This post is the first of a series of posts for Developers about our APIs. Hello fellow developers, Today we are really excited to launch our Platform API publicly! Last year we re...
Hello dear fellows!
We recently released the Web MIDI Output feature to come along with our new Flat Power offer.
We are extremely excited about it because it opens up new doors for musical playback and production. Moreover we are one of the first websites to use this new technology and definitely the first web-based music sheet editor.
However only few people understand what it means and how to use it.
So, let me explain it first.
What is the MIDI output?
The MIDI output feature allows you to send all the musical information, in real-time, to the destination you want, even outside the web browser.
- It means that you can now connect Flat with the thousands of virtual instruments available on the market and even with digital audio workstations. These instruments are used for most of the music you can hear on the radio, on TV and in movies (except the rare cases when it's recorded in an acoustic version).
- It means that you can use any synthesizers right now on Flat.
- It means that you can now create compositions on Flat that you can turn into high-quality songs ready for mass audience.
Here is an example of a popular Flat song played through the MIDI output to a Kontakt soundbank:
exciting Isn't it? How to use it, then?!
Using the MIDI output
In order to use the MIDI output port with another software, you need to create a virtual MIDI port. Basically, it's just a pipe connecting two programs.
Depending on your operating system, it can be very easy, or merely easy.
- On MacOSX, you don't need to download any tier-party software.
- In Spotlight, search for MIDI and launch the Audio MIDI Setup utility.
- Make sure the MIDI Studio is displayed by selecting it in the Window menu.
- Double click on the IAC Driver icon. The IAC Driver Properties window will open.
- Now create a new port by clicking on the "+" button, and name it for example "Flat MIDI port".
- On Windows and Linux you will need to download a tier-party software, but don't worry, it's completely free. The most popular is probably loopMIDI created by Tobias Erichsen so I will explain how to create the virtual port with that one.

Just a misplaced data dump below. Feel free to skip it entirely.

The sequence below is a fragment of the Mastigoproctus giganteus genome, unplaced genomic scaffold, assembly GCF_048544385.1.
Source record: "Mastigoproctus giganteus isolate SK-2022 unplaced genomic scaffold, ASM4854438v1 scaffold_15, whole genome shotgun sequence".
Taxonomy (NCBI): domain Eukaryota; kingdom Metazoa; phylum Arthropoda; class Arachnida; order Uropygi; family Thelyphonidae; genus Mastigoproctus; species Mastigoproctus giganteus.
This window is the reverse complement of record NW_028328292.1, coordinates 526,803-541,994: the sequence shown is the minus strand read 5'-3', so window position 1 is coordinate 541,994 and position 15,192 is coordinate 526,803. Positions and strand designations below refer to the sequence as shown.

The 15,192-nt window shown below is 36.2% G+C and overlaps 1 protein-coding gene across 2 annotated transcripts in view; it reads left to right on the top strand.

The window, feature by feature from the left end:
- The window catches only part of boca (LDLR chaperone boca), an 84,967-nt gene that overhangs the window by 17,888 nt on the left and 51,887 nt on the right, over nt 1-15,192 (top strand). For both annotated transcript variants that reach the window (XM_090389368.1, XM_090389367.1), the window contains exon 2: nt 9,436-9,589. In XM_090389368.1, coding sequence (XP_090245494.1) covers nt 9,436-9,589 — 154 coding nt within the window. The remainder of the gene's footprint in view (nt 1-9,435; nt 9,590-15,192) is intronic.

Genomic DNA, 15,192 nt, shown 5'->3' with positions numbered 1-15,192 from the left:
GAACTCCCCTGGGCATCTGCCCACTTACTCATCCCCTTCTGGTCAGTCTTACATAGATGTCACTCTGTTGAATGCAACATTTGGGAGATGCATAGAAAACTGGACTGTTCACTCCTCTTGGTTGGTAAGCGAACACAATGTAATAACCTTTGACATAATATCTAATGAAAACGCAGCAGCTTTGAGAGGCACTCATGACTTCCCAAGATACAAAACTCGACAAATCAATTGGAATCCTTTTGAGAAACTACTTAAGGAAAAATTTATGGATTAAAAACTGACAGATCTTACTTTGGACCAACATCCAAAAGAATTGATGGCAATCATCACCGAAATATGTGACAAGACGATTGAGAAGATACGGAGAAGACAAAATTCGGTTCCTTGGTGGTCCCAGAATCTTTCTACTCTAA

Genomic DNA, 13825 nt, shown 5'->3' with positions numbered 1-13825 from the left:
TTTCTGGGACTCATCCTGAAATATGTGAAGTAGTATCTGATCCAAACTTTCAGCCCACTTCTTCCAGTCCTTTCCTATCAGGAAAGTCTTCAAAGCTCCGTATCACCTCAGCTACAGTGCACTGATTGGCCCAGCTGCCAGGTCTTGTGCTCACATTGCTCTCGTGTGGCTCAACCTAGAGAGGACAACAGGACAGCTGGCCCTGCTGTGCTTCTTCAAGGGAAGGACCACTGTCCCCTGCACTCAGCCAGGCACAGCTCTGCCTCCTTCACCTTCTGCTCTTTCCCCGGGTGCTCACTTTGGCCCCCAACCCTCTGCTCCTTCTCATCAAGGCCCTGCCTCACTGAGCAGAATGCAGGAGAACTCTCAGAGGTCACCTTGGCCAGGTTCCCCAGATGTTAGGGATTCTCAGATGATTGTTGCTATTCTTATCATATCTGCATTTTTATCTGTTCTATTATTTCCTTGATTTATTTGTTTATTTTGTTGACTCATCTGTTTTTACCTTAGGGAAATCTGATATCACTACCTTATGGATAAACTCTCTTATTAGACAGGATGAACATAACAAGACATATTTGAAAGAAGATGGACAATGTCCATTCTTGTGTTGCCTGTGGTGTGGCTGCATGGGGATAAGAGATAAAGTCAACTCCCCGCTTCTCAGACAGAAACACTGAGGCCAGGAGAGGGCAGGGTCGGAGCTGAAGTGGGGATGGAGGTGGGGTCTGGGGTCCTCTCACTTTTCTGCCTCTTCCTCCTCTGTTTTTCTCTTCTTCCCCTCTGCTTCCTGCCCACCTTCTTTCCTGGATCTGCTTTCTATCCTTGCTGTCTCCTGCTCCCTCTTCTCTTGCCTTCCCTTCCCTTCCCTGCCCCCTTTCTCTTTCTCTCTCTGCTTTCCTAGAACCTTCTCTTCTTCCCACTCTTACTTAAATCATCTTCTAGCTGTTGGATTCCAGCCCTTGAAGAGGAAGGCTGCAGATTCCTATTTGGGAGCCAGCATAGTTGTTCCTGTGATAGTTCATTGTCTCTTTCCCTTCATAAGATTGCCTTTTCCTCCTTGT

- Download the program, unzip it, execute the file, and install it.
- Once installed you can launch it by searching for loopMIDI in the Start menu:
- Here we are! Just name the port you want to create the way you want ("Flat Virtual Port" e.g.) and click on the "+" button:
- The port is now available in Flat's MIDI outputs list.
- On ChromeOS, the system doesn't allow you to create a virtual MIDI port yet, but it will probably enable that feature directly in the browser in a close future, so stay tuned!
Once the virtual port is created, select it on Flat, in the MIDI outputs list, here is an example with Native Instrument's Kontakt 5:
And select it as a MIDI input in the program you want to link with Flat.
If no MIDI input is available for the virtual instrument, you can use a Digital Audio Workstation (DAW), like Cubase, FL Studio or Ableton Live to embed the virtual instrument, then select the input on those.
Then click play, and let the technology make magic.
All the parts from your score will be connected to a different MIDI channel, in the order they appear (the first part will be connected to MIDI channel 1, the second to MIDI channel 2, ... and so forth). You can connect up to 16 instruments at the same time (that's the MIDI protocol limit).
Feel free to ask us any question about that incredibly rich feature. I really hope that you'll like it as much as we do!
Have a great day!